Healthcare brokers are the eyes and ears into the ever-changing healthcare market, and what potential new options might be on the table for an organization. As such, nonprofits must have a broker relationship that meets the unique needs of the organization. Even if you’re happy with your existing representation, it’s worth taking a step back and at least talking with other brokers to see if they have a different approach that may be a better fit for your group.
In addition, it’s important to remember that brokers can be incredibly helpful and supportive, but at the end of the day they want your business and will do (almost) anything to keep it. Remaining as impartial as possible about your current broker and exploring alternatives independent of their help will provide you with the most objective perspective on the process.
Below are six things to consider discussing with any broker you’re considering working with as you begin the renewal process.
For those nonprofits who are renewing on January 1, now is the time to begin these discussions with potential brokers. While you may feel happy with your current broker, it’s recommended that you set up meetings with at least a few other options. Exploring alternatives to your current broker and/or plan is not only smart, it is the fiscal and ethical responsibility of nonprofit leaders to ensure that the most financially-sound and employee-friendly decisions are being made.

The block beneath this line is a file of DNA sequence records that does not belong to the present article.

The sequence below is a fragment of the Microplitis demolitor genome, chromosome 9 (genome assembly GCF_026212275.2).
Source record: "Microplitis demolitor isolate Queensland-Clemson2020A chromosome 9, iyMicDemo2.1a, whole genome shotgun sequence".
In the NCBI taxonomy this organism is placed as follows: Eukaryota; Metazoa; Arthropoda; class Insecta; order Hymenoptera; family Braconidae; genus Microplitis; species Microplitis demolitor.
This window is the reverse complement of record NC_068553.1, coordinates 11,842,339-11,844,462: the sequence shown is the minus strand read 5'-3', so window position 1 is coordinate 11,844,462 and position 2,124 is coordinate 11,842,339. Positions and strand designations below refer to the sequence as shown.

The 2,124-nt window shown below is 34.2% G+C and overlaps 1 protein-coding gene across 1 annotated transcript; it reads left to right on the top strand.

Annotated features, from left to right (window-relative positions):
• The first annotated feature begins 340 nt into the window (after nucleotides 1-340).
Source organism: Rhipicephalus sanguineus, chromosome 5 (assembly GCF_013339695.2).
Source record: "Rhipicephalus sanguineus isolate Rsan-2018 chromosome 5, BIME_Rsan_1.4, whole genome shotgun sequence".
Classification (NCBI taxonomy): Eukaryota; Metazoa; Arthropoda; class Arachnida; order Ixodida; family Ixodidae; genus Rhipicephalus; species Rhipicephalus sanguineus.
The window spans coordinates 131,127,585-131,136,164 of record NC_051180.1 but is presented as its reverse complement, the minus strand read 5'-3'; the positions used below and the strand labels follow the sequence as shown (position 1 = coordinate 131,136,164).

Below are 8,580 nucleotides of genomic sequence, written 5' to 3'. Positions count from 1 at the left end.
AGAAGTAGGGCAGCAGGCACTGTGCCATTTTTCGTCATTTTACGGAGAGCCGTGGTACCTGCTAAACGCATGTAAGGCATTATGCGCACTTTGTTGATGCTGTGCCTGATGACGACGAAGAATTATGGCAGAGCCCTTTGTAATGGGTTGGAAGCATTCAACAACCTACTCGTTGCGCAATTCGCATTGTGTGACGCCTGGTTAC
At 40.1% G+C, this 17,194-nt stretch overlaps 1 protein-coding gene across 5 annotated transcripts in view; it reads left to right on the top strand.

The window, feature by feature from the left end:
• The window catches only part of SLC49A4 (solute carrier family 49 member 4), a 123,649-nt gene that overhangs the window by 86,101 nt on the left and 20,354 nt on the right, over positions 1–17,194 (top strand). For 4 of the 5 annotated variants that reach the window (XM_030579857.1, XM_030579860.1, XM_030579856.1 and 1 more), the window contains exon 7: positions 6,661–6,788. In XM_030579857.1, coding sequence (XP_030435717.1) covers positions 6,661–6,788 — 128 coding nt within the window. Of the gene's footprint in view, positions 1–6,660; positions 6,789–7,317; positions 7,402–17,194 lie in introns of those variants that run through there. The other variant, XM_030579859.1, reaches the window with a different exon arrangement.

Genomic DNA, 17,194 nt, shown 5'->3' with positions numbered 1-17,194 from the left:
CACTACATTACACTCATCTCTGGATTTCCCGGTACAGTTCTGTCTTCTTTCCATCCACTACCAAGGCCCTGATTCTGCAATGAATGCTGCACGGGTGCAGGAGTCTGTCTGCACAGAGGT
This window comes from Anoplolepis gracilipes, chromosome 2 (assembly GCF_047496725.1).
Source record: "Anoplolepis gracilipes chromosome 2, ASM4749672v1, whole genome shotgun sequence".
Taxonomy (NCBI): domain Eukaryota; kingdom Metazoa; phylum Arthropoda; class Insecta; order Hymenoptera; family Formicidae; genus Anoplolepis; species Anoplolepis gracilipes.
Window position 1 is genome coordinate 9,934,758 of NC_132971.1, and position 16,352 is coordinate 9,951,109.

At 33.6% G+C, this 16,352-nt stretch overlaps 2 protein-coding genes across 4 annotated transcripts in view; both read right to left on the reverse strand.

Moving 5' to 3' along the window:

Discover more creative ways to determine the best healthcare approach for your organization with our guide Three Steps Nonprofits Should Take Before Renewing.
The information and materials herein are provided for general information purposes only and are not intended to constitute legal or other advice or opinions on any specific matters and are not intended to replace the advice of a qualified attorney, plan provider or other professional advisor. This information has been taken from sources believed to be reliable, but there is no guarantee as to its accuracy. In accordance with IRS Circular 230, this communication is not intended or written to be used, and cannot be used as or considered a ‘covered opinion’ or other written tax advice and should not be relied upon for any purpose other than its intended purpose